Neighbors celebrate 50 years of memories
Published 12:00 am Saturday, November 25, 2000
Residents past and present of the Kenilworth Subdivision in Natchez gathered Saturday to celebrate the 50th anniversary of the neighborhood’s development.
Following World War II, new industries like Johns Manville and International Paper moved into the area and created a need for housing. Kenilworth, behind Woodland Park, was one of the first subdivisions to be built in Natchez.
Duncan McFarlane, whose father helped build the subdivision in 1950, said the idea of a neighborhood reunion came to him earlier this year because of his mother, Beulah.
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&uot;I wanted my mother to visit with her old friends and then it just got out of hand from there,&uot; he said, laughing.
Not only did McFarlane decide to invite everyone living in the subdivision now, he invited as many of the former residents as he could contact.
Seven of the 69 properties are still occupied by the original families and at least 25 more families called Kenilworth their home for more than half of the subdivision’s existence. McFarlane said he expected about 50 families to attend the reunion, which was held at the home of Morris and Louise Doughty.
The subdivision took its name from the Mrs. Doughty’s family home on Auburn Avenue, which was the original house around which the subdivision was built.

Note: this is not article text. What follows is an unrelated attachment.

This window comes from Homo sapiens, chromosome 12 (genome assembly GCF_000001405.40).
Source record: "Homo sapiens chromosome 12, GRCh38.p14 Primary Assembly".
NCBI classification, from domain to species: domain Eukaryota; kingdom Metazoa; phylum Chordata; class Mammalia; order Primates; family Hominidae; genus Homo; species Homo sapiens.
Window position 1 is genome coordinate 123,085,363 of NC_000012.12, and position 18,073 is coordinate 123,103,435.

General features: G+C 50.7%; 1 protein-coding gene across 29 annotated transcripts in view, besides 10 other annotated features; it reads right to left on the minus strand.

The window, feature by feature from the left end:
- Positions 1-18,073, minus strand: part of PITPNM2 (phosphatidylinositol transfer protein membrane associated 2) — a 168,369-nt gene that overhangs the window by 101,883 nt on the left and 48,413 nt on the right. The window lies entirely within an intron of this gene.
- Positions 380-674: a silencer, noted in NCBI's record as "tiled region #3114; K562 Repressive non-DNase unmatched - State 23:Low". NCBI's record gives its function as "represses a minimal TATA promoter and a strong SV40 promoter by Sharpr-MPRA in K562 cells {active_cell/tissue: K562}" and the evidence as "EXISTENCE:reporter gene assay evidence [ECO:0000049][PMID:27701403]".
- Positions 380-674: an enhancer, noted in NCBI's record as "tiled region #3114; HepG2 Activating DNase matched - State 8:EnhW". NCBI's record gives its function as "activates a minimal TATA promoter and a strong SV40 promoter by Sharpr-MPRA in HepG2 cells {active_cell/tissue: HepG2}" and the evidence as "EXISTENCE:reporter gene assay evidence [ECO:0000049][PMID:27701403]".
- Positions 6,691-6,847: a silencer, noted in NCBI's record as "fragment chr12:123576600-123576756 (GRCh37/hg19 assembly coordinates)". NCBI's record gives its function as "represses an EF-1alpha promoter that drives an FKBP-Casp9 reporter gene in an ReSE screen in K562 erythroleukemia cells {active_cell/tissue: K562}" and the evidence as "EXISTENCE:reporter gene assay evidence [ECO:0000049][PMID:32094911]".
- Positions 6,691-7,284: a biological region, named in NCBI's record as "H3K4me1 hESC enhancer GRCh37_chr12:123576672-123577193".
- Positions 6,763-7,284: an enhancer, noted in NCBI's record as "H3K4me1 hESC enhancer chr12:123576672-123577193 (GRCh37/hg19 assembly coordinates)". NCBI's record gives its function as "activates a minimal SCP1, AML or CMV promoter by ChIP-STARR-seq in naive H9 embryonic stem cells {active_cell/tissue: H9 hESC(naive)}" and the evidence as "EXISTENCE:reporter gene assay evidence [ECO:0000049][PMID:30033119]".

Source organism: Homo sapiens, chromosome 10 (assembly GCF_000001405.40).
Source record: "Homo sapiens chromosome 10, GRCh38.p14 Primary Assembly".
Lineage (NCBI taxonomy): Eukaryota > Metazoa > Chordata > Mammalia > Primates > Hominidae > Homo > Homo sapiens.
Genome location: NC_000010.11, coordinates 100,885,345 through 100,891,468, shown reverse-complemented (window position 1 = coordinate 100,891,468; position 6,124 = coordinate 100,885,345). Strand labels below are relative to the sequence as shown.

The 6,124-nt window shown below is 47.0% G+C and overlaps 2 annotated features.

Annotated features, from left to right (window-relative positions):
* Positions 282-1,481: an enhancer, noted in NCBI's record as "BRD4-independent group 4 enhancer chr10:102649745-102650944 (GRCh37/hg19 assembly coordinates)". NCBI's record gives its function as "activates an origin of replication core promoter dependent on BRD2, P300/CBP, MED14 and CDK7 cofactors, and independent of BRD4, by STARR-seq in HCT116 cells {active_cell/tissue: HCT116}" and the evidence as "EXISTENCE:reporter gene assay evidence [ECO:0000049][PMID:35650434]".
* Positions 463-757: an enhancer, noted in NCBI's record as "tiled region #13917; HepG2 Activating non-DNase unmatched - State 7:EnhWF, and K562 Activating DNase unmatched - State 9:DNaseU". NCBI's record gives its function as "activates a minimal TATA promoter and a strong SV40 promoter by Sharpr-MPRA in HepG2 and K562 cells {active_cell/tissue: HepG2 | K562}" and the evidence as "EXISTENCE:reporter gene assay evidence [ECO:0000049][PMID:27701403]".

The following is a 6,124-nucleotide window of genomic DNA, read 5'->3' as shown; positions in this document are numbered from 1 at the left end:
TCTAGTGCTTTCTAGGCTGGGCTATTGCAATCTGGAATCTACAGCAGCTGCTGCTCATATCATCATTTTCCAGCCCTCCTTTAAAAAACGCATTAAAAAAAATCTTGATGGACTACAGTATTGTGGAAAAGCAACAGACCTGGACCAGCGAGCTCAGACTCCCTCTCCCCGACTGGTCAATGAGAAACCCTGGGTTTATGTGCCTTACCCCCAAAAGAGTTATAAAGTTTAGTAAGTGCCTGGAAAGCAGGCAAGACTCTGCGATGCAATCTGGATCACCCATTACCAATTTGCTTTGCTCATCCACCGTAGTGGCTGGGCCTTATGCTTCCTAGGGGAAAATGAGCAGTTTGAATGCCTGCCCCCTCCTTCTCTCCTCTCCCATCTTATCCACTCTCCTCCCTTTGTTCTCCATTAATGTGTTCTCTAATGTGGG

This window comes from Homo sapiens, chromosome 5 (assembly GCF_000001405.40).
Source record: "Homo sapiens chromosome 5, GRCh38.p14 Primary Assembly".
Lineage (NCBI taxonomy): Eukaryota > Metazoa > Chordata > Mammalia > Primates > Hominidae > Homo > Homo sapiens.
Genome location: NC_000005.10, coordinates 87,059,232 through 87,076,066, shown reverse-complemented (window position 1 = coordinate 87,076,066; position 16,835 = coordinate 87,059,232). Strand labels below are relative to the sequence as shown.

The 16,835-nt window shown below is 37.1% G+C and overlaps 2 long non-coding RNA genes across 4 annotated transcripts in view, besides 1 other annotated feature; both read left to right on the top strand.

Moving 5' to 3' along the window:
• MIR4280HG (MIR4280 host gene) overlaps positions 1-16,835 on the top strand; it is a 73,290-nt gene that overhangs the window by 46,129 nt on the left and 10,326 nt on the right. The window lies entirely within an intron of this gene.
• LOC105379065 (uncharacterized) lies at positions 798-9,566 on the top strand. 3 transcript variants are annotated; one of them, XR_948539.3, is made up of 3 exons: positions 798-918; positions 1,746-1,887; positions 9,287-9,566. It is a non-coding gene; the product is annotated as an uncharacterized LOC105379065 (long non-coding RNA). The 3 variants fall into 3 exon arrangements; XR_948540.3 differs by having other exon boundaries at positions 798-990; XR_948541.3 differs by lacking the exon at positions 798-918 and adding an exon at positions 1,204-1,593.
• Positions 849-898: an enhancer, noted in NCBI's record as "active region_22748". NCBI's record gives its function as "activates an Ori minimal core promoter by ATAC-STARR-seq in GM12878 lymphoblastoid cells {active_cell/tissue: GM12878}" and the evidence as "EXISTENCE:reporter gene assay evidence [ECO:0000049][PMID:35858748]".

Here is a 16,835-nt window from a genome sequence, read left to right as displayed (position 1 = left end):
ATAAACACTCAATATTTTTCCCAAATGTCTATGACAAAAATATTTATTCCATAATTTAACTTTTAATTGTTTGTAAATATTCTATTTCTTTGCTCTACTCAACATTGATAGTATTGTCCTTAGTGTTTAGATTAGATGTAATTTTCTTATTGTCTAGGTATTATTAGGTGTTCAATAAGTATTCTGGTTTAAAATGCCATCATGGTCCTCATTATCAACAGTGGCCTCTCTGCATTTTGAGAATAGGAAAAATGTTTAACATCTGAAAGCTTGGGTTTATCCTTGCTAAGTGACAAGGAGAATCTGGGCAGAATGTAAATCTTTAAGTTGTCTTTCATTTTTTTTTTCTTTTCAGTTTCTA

Family tradition holds that Sir Walter Scott, author of the novel Kenilworth, is connected with the original home. The present house – built in 1932 – is the third to occupy the site.
Several of those who grew up in the subdivision recalled their fondest memories as playing on Doughty’s seven-acre property.
Will Warren, who traveled with his family from Pascagoula for the Thanksgiving holidays and the reunion, said he remembers organizing baseball games with other neighborhood children in the Doughty’s yard.
Others said they remember riding Sidney, the Doughty’s pet mule, and playing with other animals they kept.
&uot;We must have raised 500 children out here,&uot; Mr. Doughty said, smiling proudly.
Older residents said the most notable changes to the neighborhood over the years have been the additions to the once tiny houses and the distance from &uot;town.&uot;
&uot;Natchez people thought this was on the outskirts,&uot; Nickie Hicks said of the neighborhood. &uot;If you were from Natchez, you lived right downtown.&uot;
Warren said he wonders if the community ties held by residents of Kenilworth are even possible in today’s society and regrets that his children did not grow up with the same benefit.
&uot;Folks are so mobile now – they move around so much,&uot; he said. &uot;My children don’t have the same roots as I had growing up here.&uot;